By Samuel Lam
Last year, I attended the Rose Bowl Parade for the first time ever and noticed that there were a lot of people with picketing signs with messages of salvation in Christ. Some were straight to the points, some used megaphones, and some just brought an unnecessary fear to people.
Last week, I returned to the Rose Bowl Parade and I knew that this time, I wanted to talk with them. It was more of me being curious about their approach and why they felt that big signs at a big event was the way to go.
Before the parade began, I sought out one of the picketers. I didn’t get his name, so I will call him Greg. He was an older man, maybe in his 60s and he was very kind and genuine with his discussion with me. He held a sign like the one you see on the right.
I wanted to learn. Instead of just pre-judging them, I wanted to know more.
When I approached him and asked for a minute of his time, Greg was open to talking to me. Instead of shoving Bible verses in my face, he allowed me to ask my question.
I first identified myself as a believer, so he understood where I was coming from. I asked him as to why he believed this method of picketing with Bible verses is a good method. Greg told me that he’s done numerous methods of preaching the Gospel in the past. He’s passed tracts, he’s done missionary work, he’s done so many and picketing is just one of them.
Greg explained that even though there are chances that his approach (just the sign, no megaphone or anything) might scare off people, there have been chances that it reaches one person.
I had always approached this picketing style as “pearls before swine” but Greg told me that it was more of a “sower and the seeds” parable. Maybe his approach doesn’t reach someone and it just lands on rocks. But maybe his work does reach someone in good soil and it grows.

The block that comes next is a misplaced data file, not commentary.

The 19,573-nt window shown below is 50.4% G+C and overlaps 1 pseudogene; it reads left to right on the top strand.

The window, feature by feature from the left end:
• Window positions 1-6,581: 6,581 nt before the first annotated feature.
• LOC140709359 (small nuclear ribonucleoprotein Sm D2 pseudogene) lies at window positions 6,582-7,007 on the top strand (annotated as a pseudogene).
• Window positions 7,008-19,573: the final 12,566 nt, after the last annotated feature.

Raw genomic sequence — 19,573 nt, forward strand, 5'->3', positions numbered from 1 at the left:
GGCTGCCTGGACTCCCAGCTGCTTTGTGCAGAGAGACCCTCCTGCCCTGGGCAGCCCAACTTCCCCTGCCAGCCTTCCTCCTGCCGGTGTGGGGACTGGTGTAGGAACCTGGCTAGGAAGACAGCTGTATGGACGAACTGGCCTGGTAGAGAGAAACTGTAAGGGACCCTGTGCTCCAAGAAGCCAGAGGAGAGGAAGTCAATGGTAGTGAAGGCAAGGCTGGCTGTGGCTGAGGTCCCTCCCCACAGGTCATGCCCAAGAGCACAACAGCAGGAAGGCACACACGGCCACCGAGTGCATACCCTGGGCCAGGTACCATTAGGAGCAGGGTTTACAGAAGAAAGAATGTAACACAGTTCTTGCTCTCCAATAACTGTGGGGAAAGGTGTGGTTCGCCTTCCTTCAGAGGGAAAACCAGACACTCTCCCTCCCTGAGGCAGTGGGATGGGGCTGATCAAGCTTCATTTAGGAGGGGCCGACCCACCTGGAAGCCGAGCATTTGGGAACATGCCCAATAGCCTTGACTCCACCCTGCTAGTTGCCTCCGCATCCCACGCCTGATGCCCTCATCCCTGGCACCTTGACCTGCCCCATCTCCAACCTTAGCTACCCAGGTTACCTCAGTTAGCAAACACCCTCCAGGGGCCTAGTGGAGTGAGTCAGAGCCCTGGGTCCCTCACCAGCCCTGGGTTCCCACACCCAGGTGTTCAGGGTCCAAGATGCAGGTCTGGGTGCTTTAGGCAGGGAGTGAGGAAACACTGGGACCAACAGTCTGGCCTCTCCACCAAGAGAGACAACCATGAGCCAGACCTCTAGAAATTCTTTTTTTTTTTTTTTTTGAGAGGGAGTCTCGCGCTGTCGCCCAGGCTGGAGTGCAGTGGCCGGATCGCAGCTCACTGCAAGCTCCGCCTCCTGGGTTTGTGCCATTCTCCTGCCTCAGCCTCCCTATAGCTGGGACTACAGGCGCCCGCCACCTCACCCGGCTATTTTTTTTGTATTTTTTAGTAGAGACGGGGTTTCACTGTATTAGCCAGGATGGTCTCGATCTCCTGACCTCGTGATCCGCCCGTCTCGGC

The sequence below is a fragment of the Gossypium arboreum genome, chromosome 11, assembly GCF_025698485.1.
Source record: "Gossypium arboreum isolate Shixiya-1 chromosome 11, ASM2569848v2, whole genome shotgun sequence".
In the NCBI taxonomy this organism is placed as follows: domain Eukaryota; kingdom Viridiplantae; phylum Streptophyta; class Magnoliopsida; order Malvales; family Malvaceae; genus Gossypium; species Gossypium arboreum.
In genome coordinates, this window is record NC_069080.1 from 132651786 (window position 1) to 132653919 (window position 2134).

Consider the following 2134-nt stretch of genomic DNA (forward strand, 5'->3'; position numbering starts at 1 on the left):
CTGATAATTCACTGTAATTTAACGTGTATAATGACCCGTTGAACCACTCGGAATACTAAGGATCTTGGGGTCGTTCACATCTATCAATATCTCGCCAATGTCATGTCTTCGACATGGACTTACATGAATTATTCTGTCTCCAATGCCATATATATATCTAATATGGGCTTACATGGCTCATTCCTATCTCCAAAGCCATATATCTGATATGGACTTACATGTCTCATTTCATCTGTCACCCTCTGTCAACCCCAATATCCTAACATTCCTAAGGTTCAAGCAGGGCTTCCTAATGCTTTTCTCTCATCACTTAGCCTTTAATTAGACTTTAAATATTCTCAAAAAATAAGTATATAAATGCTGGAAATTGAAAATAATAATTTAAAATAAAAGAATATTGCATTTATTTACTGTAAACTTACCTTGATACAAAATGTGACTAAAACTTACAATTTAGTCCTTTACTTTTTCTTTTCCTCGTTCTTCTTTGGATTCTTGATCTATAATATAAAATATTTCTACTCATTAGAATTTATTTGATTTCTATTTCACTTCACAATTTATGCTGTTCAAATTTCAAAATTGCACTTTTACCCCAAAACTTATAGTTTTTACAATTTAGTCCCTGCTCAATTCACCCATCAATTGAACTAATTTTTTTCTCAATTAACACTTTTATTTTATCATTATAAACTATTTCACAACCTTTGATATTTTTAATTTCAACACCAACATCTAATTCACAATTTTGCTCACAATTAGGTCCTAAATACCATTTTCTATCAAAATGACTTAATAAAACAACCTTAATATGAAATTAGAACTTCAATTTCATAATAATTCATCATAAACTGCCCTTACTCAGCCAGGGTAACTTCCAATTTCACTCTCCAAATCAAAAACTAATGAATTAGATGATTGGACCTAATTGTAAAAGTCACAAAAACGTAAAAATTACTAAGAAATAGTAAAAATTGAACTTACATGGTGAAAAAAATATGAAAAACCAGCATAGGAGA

Is it my duty to decide how a person receives the good word? I don’t know. I could just plant the seed and let God handle the rest. But what if my approach scares people away from Jesus?
As I had mentioned earlier in my original blog post last year, the conviction and confidence is something that I admire. And that’s what Greg told me. He was so convicted by God’s word and love that he wants to share it. Sure, the method won’t reach everyone, but if it reaches one, then it’s worth it, right?
He also said that the signs he uses are verses from the Bible and they present the truth. And even though the truth is good to present, there has to be a reason to believe it for a person who doesn’t get it. A balance of the good word and what it means with the sins of the world. But it’s a seed, he told me. That I understood could be just enough to save someone. With that, I understood them a little better.
As I wrapped up my conversation with Greg, he did leave me with one lasting impression. Maybe the picketing thing isn’t for me. Maybe it’s not the best approach, but who’s to judge that? All he knows is that it has reached out to people and it has given people the knowledge of Christ’s existence. And if the picketing has reached people before, then it’s an approach worth doing.
I thanked him, shook his hand and said “God bless you.”
We walked our separate ways as the parade began and for me at least, I left understanding more of something that I always thought was ineffective. Would I ever do what he does? Unlikely. It’s not my style. But do I think people like him are bad? Not anymore. Maybe if he had a megaphone and professed fear with his signs, I’d think differently. But he didn’t have any of that. He had a sign and love in his heart.
He was exactly what we should be as Christians. And with that, I am glad I took a risk and talked with him. Maybe next year I’ll ask a person with a megaphone why they think that their loud approach works. Hopefully I’ll learn something new and maybe I’ll find out that I was missing something the whole time.
But I am glad I took the time to talk to Greg, and he did the same for me. I’m wiser now because of it.